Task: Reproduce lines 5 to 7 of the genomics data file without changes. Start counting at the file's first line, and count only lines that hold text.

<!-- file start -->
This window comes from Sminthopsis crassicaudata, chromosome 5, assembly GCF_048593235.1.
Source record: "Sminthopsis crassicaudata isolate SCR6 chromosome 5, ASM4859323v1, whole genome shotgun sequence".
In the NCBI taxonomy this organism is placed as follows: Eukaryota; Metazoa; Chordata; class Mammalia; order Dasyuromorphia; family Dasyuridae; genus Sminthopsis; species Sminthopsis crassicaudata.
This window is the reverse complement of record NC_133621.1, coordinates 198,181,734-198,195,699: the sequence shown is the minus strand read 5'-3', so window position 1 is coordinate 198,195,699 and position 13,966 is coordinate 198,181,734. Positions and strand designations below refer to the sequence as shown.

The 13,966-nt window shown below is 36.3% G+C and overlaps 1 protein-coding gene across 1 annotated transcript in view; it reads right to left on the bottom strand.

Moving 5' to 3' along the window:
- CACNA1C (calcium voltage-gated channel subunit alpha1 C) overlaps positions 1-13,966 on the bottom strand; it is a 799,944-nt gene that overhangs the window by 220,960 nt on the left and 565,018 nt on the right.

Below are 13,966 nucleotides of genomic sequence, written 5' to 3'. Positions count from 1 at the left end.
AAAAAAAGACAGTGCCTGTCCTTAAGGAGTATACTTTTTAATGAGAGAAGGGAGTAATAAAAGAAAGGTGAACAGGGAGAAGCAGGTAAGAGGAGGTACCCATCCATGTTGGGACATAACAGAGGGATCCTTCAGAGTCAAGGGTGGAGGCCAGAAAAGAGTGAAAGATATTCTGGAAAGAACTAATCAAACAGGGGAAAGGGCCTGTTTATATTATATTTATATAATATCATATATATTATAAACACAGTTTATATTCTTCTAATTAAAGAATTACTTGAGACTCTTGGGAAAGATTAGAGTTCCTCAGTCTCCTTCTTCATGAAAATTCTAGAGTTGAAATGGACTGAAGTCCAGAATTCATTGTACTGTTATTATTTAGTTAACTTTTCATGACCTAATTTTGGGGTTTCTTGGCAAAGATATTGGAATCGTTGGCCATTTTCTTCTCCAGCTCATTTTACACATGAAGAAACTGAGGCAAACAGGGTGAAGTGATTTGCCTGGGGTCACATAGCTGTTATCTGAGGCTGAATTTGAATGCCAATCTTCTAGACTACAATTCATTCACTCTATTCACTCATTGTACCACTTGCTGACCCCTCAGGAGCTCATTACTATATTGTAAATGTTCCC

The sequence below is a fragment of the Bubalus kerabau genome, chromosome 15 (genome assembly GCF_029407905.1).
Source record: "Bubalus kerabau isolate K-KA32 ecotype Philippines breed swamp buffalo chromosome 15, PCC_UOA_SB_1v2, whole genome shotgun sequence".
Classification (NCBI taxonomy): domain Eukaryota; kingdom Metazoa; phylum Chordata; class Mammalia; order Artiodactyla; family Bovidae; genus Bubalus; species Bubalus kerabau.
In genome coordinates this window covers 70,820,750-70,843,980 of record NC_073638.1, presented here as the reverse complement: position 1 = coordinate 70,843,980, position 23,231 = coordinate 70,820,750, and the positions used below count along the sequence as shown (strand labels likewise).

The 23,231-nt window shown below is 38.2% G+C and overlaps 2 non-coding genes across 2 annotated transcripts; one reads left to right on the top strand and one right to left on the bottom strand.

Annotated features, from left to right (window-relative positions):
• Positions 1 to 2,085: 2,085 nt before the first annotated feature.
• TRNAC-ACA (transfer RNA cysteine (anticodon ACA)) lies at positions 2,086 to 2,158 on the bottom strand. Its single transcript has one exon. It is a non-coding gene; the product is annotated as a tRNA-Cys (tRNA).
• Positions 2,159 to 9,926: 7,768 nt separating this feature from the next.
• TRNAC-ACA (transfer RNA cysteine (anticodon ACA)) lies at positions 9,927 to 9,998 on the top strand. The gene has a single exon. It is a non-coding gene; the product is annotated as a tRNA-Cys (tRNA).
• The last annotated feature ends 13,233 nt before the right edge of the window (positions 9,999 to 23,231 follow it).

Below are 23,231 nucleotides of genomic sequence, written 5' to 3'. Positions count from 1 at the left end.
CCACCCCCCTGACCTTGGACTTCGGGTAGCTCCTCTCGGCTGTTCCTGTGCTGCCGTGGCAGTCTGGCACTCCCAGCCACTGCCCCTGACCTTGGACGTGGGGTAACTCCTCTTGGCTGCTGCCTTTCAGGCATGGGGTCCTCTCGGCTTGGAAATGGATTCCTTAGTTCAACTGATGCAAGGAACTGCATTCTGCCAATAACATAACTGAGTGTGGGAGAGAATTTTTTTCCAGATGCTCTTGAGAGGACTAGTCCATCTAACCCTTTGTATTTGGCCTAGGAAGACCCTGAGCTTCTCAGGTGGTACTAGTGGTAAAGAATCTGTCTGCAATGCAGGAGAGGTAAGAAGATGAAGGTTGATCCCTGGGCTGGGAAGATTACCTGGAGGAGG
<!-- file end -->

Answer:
The 13,966-nt window shown below is 36.3% G+C and overlaps 1 protein-coding gene across 1 annotated transcript in view; it reads right to left on the bottom strand.

Moving 5' to 3' along the window:
- CACNA1C (calcium voltage-gated channel subunit alpha1 C) overlaps positions 1-13,966 on the bottom strand; it is a 799,944-nt gene that overhangs the window by 220,960 nt on the left and 565,018 nt on the right.